Info@NationalCyberSecurity
Info@NationalCyberSecurity

Dallas’ top IT official resigns after leading city through ransomware attack, massive data loss | #hacking | #cybersecurity | #infosec | #comptia | #pentest | #ransomware


Dallas’ chief information officer is resigning after leading the city’s IT department through a ransomware attack and the loss of millions of police records during his tenure.

Bill Zielinski is leaving his position as head of Information and Technology Services effective April 30, the Dallas Morning News first reported. Current Chief Technology/Information Security Officer Brian Gardner will serve as the interim director for the department, according to a memo from City Manager T.C. Broadnax to the Dallas City Council Monday.

Broadnax wrote Zielinski told the city manager he was resigning two weeks ago.

“I want to sincerely thank William (Bill) Zielinski for his service to the City of Dallas and congratulate Dr. Brian Gardner on this new role,” Broadnax wrote.

Neither Zielinski nor other city officials responded to KERA News’ requests for comment. He told the News he’s leaving to pursue work in the private sector, and he said his resignation has nothing to do with Broadnax’s incoming departure in May.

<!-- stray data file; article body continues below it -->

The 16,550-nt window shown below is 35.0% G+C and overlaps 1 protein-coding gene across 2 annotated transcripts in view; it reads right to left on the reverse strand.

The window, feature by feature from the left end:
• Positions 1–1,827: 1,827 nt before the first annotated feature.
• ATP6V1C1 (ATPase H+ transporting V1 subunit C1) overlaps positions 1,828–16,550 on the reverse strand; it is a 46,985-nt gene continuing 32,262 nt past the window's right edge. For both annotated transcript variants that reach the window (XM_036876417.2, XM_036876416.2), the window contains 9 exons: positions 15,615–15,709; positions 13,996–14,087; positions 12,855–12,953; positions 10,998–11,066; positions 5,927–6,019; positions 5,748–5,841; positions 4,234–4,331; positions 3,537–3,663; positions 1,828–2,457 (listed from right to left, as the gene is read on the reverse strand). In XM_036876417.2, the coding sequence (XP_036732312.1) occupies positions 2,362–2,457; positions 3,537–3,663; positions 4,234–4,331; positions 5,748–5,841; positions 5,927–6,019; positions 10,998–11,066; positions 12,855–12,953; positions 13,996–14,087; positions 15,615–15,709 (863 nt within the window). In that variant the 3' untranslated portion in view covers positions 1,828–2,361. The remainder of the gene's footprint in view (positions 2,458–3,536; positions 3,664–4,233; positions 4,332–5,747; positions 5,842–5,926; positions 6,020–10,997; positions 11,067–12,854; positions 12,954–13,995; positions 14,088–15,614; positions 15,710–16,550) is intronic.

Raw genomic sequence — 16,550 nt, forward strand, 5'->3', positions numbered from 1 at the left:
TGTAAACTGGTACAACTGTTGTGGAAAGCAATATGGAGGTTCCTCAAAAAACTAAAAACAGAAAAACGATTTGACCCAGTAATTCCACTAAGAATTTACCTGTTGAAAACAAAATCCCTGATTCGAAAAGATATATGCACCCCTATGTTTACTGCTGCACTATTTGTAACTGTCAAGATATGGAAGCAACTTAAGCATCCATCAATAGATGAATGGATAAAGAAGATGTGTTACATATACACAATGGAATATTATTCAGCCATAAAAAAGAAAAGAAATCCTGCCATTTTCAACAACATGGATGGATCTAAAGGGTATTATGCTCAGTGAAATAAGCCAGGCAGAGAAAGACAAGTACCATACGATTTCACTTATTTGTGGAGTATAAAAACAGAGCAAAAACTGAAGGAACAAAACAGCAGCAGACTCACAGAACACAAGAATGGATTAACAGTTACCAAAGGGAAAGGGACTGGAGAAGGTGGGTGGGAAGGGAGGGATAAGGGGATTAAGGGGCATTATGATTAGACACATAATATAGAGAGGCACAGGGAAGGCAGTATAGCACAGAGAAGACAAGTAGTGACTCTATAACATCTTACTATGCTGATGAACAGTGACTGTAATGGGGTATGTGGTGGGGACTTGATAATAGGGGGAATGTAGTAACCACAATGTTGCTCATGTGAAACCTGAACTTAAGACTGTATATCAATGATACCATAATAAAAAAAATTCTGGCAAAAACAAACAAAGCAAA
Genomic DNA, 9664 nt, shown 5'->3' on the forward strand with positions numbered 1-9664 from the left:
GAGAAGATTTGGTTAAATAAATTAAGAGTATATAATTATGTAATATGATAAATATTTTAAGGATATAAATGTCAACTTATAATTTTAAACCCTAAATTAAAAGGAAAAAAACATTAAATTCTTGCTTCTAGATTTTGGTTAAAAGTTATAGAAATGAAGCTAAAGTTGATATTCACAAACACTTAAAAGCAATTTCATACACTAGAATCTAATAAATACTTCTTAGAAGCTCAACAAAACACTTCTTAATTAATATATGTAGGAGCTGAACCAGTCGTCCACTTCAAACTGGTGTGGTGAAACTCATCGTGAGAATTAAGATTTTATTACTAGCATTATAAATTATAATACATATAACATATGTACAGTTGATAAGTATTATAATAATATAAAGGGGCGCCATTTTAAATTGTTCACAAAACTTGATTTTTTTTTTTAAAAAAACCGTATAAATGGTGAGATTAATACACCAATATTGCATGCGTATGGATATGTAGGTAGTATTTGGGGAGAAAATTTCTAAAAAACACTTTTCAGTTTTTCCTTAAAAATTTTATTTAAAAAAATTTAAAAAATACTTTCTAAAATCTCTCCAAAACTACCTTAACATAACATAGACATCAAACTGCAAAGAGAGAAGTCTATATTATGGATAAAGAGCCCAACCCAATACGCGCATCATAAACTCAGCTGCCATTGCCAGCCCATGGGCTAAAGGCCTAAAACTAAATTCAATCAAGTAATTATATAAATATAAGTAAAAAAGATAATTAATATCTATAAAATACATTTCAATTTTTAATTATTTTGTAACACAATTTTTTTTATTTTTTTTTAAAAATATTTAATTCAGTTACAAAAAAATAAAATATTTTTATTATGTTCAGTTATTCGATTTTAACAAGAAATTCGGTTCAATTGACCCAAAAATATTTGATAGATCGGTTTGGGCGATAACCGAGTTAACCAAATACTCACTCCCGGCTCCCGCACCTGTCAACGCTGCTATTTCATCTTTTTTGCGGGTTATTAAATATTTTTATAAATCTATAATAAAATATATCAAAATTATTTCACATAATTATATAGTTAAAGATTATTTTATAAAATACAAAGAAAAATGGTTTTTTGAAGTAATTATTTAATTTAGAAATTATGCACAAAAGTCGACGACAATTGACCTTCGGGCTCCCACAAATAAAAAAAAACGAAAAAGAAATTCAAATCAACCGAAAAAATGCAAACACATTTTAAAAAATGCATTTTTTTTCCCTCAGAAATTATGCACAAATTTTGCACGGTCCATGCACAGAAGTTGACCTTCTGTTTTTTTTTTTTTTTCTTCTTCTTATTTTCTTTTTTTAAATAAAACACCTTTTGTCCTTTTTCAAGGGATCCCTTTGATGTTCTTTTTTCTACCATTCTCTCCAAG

Zielinski took the position in 2020 after spending at least a decade working in other government offices. The next year, he saw Dallas through its loss of millions of police records after a report concluded a former IT worker accidentally deleted those files.

That report found the data loss, which affected more than 17,000 cases, was a result of poor management and attempts to save money. Zielinski told the council then he was ready for his department to make significant changes to how it functions moving forward.

More recently, Zielinski oversaw the department during a ransomware attack against the city last year, which compromised the personal information of more than 30,000 people — mostly current or former city employees. The ransomware group Royal’s hack shut down the Dallas Police Department’s website and other city servers for weeks.

Afterward, council members approved a $3.9 million contract to upgrade the city’s cybersecurity software and later voted to dedicate another $8.6 million to vendors in connection with the hack.

Broadnax highlighted Zielinski’s other achievements, including his work to launch the Technology Accountability Report, pilot a program addressing equity and access to digital tools among Dallas residents and develop the city’s Real Time Crime Center.

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